On Two Wheels: Lost Chance for Public Bike Share

It’s getting colder and wetter, darkness comes earlier and you might have already seen some frost in the mornings. Apparently, this means it’s the perfect time for Krakow to revamp and expand its public bicycle share system.

In fact, Krakow was the very first Polish city to start such a system. In 2008, the BikeOne scheme was rolled out with 12 stations and some 100 bicycles (note: long before Boris Bikes in London or Citi Bikes in New York). Unfortunately, it was also the first Polish city to have a public bike system collapse and shut down. This was partially due to a very complicated and strict Polish procurement law.

The contract with BikeOne expired after three years. The troubles that followed made the municipality think of operating the bike share by themselves, rather than through a contractor. Now, instead of BikeOne or the unfortunate RoweRes, who took over the system for a few months, we have the KMK Bike scheme with an official 13 docking stations. That’s not very impressive: a similar bike share in Wrocław operates 32 stations, and Veturilo in Warsaw has 128 stations and 2,000 bicycles. In Warsaw, there are more than 10,000 rentals daily, in Wrocław more than a thousand. Krakow is lagging far behind.

“Five years ago, when BikeOne started, Krakow was the first city with a public bicycle system in Poland. Today, KMK Bike is almost an exact copy of the system from five years ago. We have lost a chance to develop a public bicycle scheme – Krakow now has one of the smallest systems in Poland,” said Jakub Stępak, a cycling activist with the Krakow Miastem Rowerow advocacy group. And he is not impressed with the proposed expansion: “It’s good news, but I would be happier if there were 150 new stations, not just 15”. And even if the expansion finally takes place, it will not be before KMK Bike closes for the winter.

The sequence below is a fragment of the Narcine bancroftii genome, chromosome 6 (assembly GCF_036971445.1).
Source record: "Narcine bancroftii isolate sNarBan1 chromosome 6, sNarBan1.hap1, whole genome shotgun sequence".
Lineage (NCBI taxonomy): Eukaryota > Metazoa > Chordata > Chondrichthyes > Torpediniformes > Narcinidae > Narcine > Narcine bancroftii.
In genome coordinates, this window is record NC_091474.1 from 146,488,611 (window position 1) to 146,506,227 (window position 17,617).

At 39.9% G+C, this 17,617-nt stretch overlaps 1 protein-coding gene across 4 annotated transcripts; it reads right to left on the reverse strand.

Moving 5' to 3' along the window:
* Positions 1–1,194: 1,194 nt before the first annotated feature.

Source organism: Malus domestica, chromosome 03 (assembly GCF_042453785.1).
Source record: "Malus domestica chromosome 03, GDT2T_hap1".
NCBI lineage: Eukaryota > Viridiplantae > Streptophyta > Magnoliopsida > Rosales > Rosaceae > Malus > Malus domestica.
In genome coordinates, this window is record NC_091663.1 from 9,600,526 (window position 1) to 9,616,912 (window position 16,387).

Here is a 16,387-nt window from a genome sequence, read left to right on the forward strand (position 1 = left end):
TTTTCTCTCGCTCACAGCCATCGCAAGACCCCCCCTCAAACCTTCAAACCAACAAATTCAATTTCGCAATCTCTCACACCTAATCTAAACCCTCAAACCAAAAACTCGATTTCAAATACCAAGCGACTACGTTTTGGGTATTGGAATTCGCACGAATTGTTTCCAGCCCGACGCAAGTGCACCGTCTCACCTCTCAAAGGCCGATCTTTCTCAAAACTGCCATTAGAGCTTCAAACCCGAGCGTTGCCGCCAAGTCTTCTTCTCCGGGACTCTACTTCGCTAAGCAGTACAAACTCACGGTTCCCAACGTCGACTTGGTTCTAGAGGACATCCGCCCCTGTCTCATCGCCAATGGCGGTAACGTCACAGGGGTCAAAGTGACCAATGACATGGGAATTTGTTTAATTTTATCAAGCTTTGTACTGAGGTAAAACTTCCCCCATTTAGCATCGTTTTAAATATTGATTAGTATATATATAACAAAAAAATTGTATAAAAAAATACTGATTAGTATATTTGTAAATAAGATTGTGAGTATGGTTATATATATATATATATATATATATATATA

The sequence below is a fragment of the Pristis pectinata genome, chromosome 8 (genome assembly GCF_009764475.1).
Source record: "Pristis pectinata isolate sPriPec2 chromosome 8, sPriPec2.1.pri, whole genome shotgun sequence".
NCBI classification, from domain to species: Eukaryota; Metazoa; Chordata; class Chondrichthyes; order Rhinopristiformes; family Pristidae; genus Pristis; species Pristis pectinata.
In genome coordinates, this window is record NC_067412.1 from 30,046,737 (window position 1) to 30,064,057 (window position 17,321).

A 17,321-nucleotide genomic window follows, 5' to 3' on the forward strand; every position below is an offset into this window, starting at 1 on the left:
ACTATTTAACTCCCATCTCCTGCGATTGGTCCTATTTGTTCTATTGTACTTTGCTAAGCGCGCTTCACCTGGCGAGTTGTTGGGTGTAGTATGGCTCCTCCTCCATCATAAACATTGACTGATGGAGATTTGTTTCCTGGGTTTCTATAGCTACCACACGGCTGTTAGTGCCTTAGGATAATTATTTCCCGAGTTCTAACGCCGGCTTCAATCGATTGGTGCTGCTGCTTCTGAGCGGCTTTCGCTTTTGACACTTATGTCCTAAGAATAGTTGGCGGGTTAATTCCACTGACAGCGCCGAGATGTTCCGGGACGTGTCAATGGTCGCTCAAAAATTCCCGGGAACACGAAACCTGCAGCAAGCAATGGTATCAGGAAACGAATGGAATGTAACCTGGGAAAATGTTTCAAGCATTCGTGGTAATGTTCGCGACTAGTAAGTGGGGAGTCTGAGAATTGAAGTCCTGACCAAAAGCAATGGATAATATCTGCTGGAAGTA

On a more positive note, KMK Bike has announced that it will accept the Karta Miejska smart card and bank cards, making it much easier to register with and use the system. It will also fully integrate the bike share scheme with urban public transport. Today, you must register at the www.kmkbike.pl website.

The author, sporting the height of autumnal, cycling fashion

So what about those of us who will be using our own bikes into the autumn? Be careful, because autumn cycling can have many pitfalls. Early in the morning, road surfaces may be icy and slippery. Similarly, those beautiful red, yellow and orange leaves lying in your path can be treacherous. Slow down, don’t brake on them and avoid cornering. Cycling on colder days means you should wear gloves. It’s unbelievable how fast your hands can chill to the bone.

The other problem is rain. Krakow Miastem Rowerow recently staged a media event showing journalists a range of very practical rain capes (ponchos), although these are hard to find in Poland. They are very efficient and the yellow ones ensure you are visible in gloomy weather. I bought mine in Amsterdam and have used it for more than 12 years, never getting soaked above knees (to avoid getting soaked below, I advise a pair of overshoes or, even better, gaiters).

You will also need your lights earlier. A bicycle must have a red reflector visible from the rear and, at night, in a tunnel or heavy rain or fog, a white or yellow front light and a red rear light. All these must be visible from 150 metres and may be the flashing kind. Enjoy the season, and don’t forget that the real fun begins with first snow.

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